It’s normal for breastfeeding moms to hear very conflicting advice about whether or not they can drink alcohol (such as beer or wine) and if it will negatively affect their baby. The risks of drinking while pregnant are clearly defined, but the risks of drinking while breastfeeding aren’t as obvious.
Alcohol and your bloodstream
When you consume alcohol, it goes down the hatch and into your stomach. Once it is in your stomach, the walls of your intestines absorb it. If you have recently eaten food, the alcohol stays up in the large intestine for longer, where it is absorbed more slowly. If there’s no food in your large intestine, the alcohol you drank will pass to your lower intestine, which there is a large surface area, meaning the alcohol is absorbed much more quickly.
Small vessels carry the alcohol absorbed to the bloodstream, where it can then circulate around the body.
Alcohol in your blood equals alcohol in your breast milk
Alcohol enters and exits breast milk as it enters and exits the bloodstream. Thus, if you consume alcohol but no longer feel any effects of the beverage (and sufficient time has passed to process the alcohol out of your blood), then your milk will also be free of the intoxicant, even if you haven’t pumped or nursed.
Generally, levels of alcohol in breast milk crest at close to an hour after consumption, though this can fluctuate depending upon the individual characteristics of the person, and the circumstances. (For example, how much the person weighs, what alcohol was consumed, how much was consumed, how it was consumed, whether food was eaten, etc impact absorption rates).
You may have heard about mothers who “pump and dump” all the milk in their breasts after an outing of drinking. If the mother hasn’t consumed alcohol for several hours and no longer feels the effects of the alcohol she consumed, this is probably just wasted effort and wasted milk. Pumping and dumping does nothing to speed up the elimination of alcohol from the body.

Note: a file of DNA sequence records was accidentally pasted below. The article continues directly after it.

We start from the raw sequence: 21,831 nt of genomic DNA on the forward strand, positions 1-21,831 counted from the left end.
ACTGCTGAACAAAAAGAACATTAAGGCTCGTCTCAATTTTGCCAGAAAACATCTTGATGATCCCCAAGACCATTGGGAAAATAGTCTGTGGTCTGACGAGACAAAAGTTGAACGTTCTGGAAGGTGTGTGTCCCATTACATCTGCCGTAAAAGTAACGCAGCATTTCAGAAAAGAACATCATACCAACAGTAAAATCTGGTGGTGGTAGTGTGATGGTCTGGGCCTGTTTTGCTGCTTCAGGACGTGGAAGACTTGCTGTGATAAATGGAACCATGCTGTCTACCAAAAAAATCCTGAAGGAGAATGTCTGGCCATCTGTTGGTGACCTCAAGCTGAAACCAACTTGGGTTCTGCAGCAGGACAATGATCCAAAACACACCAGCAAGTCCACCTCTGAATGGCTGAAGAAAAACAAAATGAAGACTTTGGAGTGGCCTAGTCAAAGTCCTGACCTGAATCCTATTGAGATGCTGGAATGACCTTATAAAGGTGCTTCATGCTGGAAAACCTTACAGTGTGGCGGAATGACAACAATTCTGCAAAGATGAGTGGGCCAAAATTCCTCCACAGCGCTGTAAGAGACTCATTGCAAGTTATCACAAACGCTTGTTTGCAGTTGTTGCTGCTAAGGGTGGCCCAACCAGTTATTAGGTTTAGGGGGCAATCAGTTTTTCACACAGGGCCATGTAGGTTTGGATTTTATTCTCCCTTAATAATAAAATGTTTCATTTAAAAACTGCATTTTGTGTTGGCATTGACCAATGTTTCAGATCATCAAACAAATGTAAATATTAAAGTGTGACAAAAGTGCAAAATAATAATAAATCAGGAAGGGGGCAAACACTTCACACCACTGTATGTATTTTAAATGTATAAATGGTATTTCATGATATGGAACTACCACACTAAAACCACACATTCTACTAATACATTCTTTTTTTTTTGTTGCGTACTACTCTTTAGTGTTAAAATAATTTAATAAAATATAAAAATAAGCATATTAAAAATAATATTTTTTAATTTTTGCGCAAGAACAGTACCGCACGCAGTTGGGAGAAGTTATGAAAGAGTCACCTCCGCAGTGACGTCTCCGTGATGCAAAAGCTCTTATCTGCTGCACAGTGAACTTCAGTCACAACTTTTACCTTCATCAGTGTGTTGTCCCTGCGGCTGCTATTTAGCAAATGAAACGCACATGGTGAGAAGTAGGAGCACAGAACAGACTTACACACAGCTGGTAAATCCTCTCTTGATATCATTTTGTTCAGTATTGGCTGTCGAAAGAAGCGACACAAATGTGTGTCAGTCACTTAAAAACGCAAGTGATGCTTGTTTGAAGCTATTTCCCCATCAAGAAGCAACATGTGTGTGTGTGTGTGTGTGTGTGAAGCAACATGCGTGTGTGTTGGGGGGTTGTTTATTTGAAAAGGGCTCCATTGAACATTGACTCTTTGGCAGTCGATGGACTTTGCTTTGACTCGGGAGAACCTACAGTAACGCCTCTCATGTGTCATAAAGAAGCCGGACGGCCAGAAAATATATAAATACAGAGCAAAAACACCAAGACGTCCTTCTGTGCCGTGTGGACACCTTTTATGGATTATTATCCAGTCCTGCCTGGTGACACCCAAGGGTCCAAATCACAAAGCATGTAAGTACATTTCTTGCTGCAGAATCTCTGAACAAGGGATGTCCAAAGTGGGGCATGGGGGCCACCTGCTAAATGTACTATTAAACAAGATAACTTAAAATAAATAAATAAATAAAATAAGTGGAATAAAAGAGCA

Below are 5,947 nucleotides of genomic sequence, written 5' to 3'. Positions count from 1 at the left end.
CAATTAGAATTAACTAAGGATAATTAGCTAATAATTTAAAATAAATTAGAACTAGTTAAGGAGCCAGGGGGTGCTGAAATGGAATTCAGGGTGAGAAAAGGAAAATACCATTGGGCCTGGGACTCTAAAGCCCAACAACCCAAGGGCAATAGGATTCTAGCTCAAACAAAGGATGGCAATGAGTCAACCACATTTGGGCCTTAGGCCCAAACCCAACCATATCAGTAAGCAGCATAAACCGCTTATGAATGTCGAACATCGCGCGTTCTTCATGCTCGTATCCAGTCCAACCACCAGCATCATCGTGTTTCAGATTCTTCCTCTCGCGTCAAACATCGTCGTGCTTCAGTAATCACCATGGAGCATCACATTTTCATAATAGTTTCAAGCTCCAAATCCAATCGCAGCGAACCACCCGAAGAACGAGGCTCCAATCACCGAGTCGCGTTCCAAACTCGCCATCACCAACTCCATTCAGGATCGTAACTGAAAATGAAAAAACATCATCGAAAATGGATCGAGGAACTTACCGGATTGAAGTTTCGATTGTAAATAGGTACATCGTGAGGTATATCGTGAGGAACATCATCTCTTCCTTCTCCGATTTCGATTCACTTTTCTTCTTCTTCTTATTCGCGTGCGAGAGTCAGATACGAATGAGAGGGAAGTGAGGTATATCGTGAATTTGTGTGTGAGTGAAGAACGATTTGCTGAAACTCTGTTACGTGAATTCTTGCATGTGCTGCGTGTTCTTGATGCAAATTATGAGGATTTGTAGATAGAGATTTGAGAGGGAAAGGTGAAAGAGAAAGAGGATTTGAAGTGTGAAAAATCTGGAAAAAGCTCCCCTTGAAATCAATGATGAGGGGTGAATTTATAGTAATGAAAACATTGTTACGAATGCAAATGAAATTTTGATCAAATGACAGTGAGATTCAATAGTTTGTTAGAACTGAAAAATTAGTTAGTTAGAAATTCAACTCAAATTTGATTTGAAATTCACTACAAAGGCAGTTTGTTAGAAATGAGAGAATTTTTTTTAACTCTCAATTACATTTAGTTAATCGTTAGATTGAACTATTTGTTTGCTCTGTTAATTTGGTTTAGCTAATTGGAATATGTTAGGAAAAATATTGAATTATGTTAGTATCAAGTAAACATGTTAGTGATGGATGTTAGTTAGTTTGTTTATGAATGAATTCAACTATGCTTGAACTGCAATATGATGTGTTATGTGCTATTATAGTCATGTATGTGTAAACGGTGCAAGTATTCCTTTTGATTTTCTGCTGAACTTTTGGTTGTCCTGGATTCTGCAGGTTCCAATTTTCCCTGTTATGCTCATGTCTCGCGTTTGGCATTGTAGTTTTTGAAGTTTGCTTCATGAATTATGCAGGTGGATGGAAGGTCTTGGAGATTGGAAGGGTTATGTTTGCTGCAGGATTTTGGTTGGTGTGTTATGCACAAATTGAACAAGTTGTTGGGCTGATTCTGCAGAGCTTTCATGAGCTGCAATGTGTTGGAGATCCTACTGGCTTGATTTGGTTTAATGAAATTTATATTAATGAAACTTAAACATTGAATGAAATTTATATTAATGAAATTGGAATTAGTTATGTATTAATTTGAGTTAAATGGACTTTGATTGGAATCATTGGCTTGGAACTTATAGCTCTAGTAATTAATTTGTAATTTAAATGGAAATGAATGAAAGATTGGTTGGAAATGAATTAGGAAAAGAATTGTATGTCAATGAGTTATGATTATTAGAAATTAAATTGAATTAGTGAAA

Although, if the feeding is going to be missed anyway (and baby will receive previously pumped milk or even formula instead), it is good to pump and dump to make sure that the breasts don’t get engorged and continue to make the normal amount of milk the baby needs.
Impact upon the baby
If consumed in large amounts, all alcohol, including beer, can have a negative impact on the baby. These may include infant development (length and weight), weakness, drowsiness, and very deep sleep. In most cases however, significant negative impacts were seen in situations where the alcohol consumption was excessive.
However, there has been at least one study which showed that infants whose mothers drank lightly (but consistently) slept less than infants with mothers who did not drink.
More and more studies are showing that drinking a reasonable amount of alcohol won’t have a negative impact on the nursing child. This is because very little alcohol actually passes through into the milk that is given to the child.